Web Applications Fail to Pass Security Tests


Web Applications Fail to Pass Security Tests

It seems web applications are not as safe and secure as we would all like to think. At least that is what a recent report on web application security shows. It appears that over half of all applications do not meet security quality and standards. The report covers around 5,000 applications in the past year and a half. Over 80 percent of all the applications tested failed to meet the standards of the OWASP Top 10, a benchmark chronicling the most typical web application errors. The OWASP also listed the top security risks, which are: injection, XSS (cross-site scripting), insecure direct object references, security misconfiguration, and failure to restrict URL access. Other security risks are unvalidated redirects and forwards, insufficient transport layer protection, insecure cryptographic storage, and broken authentication. It seems these are becoming more and more common.

Focus on time and budgeting, not security

So, why is this? Apparently, the companies are less interested in security than in time and budget. Secure coding standards, threat modeling, and other security processes are badly integrated into the lifecycle of the application, according to experts. These weaknesses become real dangers for the operation of software with time. The main reason for all this is that people are not well aware when it comes to secure coding. There is little actual knowledge of application security, because such classes are not offered in most computer science courses at colleges and universities. There is a marked lack of formal training on a professional level as well.

Experts agree that most applications are in very bad shape as far as security is concerned. While modern frameworks can prevent certain risks, developers continue to ignore the weaknesses of their applications, which is a problem because the application depends on multiple security layers, and any one of these can be accidentally switched off by administrators and other staff.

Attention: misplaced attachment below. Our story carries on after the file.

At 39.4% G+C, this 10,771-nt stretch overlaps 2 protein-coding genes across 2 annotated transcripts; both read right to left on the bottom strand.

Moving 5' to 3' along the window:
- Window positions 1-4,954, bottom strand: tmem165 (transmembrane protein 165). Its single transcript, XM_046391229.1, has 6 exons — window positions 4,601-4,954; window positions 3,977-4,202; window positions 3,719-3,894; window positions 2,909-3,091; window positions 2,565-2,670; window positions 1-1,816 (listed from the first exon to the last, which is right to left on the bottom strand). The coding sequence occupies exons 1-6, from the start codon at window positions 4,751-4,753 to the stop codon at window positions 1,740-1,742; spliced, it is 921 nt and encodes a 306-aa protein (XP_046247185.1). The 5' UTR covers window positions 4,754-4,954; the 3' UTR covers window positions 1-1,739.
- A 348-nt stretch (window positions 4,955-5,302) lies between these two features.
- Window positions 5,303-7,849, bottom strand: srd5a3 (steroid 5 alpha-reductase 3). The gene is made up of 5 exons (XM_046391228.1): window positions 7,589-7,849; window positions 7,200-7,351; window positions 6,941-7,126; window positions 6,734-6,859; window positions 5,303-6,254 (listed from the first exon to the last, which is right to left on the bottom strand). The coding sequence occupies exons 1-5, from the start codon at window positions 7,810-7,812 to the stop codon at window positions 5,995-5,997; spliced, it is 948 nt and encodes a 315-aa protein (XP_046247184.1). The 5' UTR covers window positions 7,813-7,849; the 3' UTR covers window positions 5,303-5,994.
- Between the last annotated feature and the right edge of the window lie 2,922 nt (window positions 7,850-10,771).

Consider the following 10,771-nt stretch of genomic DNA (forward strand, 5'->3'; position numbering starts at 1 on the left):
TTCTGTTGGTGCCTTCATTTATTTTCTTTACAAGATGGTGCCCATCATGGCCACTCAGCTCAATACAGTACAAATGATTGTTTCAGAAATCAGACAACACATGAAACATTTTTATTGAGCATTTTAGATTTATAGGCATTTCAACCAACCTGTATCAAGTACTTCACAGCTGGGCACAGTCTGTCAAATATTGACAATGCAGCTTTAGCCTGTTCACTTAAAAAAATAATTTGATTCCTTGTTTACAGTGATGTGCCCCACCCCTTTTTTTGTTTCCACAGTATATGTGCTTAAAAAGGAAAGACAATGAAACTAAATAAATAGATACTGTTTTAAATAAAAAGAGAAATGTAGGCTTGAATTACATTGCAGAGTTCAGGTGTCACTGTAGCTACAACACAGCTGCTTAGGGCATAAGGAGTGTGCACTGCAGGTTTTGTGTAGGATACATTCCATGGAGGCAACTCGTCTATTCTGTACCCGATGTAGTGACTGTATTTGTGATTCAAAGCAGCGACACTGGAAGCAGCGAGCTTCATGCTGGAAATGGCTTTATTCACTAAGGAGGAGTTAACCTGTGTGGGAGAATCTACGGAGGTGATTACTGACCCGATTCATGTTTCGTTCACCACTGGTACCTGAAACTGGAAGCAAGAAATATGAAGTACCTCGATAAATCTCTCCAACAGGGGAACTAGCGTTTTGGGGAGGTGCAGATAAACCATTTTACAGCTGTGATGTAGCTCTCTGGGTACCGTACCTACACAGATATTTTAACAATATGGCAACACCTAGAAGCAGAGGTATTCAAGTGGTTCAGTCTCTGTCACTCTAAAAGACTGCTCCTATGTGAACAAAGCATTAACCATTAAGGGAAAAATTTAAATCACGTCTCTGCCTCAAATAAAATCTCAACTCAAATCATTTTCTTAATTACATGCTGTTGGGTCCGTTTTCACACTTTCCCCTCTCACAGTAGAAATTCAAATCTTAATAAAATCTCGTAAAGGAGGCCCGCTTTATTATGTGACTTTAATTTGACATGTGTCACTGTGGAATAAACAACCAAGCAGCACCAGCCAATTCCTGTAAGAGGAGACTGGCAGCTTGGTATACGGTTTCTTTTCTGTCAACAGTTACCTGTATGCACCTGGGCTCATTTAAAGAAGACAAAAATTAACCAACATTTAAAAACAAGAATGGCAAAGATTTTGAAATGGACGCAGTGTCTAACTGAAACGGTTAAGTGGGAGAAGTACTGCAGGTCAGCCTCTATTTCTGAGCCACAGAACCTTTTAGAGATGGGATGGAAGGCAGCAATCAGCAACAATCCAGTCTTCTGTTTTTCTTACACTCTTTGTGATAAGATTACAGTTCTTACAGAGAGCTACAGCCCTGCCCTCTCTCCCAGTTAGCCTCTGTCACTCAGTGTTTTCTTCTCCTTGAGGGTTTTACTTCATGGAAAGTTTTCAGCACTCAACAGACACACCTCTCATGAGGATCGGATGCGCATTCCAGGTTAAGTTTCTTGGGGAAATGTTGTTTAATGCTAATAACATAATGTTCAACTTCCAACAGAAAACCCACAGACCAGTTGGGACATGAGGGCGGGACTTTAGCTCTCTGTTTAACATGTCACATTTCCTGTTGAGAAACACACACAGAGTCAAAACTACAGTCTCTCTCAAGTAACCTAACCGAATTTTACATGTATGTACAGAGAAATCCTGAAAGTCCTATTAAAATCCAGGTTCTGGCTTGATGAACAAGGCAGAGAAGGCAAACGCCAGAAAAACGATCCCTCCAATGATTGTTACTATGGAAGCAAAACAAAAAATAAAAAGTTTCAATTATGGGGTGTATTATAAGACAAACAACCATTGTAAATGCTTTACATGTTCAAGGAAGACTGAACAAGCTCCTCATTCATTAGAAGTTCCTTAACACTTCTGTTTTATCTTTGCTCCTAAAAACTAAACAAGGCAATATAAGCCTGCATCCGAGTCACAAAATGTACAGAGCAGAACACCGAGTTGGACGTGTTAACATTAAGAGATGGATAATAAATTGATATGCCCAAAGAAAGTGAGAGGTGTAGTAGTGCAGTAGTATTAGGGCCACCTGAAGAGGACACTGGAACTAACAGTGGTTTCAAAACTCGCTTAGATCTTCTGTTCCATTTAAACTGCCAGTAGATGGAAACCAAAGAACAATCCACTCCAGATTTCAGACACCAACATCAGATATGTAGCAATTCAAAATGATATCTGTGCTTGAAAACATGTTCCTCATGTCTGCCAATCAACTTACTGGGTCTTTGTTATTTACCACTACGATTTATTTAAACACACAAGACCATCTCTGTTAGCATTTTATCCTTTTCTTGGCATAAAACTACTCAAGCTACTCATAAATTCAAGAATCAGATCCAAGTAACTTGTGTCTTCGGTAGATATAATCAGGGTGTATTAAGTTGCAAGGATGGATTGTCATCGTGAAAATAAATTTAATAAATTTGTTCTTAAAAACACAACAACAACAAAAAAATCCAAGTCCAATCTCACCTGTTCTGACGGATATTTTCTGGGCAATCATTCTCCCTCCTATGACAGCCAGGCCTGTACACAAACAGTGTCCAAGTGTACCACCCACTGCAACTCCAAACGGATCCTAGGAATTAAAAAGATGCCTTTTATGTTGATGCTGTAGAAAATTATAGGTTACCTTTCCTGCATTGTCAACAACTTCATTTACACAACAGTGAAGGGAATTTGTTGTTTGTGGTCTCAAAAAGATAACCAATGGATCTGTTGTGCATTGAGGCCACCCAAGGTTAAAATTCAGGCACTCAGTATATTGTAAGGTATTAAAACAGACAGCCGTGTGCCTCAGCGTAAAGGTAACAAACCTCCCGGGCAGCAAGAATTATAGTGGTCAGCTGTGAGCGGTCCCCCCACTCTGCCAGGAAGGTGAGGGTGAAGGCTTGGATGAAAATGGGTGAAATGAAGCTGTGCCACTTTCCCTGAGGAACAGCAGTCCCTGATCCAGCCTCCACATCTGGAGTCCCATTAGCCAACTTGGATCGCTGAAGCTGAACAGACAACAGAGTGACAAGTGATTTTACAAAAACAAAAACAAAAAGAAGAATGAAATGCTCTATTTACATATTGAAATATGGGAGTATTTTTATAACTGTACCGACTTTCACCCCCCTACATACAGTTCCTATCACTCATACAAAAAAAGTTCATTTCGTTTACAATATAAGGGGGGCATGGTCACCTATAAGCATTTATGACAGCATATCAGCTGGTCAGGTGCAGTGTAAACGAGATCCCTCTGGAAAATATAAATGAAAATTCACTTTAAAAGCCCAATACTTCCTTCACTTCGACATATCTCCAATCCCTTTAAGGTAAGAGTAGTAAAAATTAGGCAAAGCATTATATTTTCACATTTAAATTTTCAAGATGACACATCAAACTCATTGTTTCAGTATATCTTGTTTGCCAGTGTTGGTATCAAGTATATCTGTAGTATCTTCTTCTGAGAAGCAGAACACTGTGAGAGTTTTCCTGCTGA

Business logic flaws

Another risk in this regard involves business logic flaws, including predictable location of funds or insufficient authorization. This is where security lapses enable resourceful persons to achieve things like reserving a seat on a flight without paying for it. This lets them bide their time until they have saved up enough money – and all the while the seat remains booked. Another such situation is guessing the profit of a given public company before the data is officially released, being able to predict this accurately. It is actually not that hard, but the company will lose a lot of money as a result and suffer greatly.

What can be done?

One possible solution is providing developers with security controls, such as using SQL safely to avoid injection. Often developers are lacking control and information and use it the unsafe and wrong way. Many languages are not equipped with a built-in tool to make input safe from cross site scripting. These tools are called libraries and are available where there are safe scripts, which makes it a lot easier to ensure application security. It is also important to have appropriate security design and guidelines in place. Without these factors, we will inevitably suffer security breaches more and more often.

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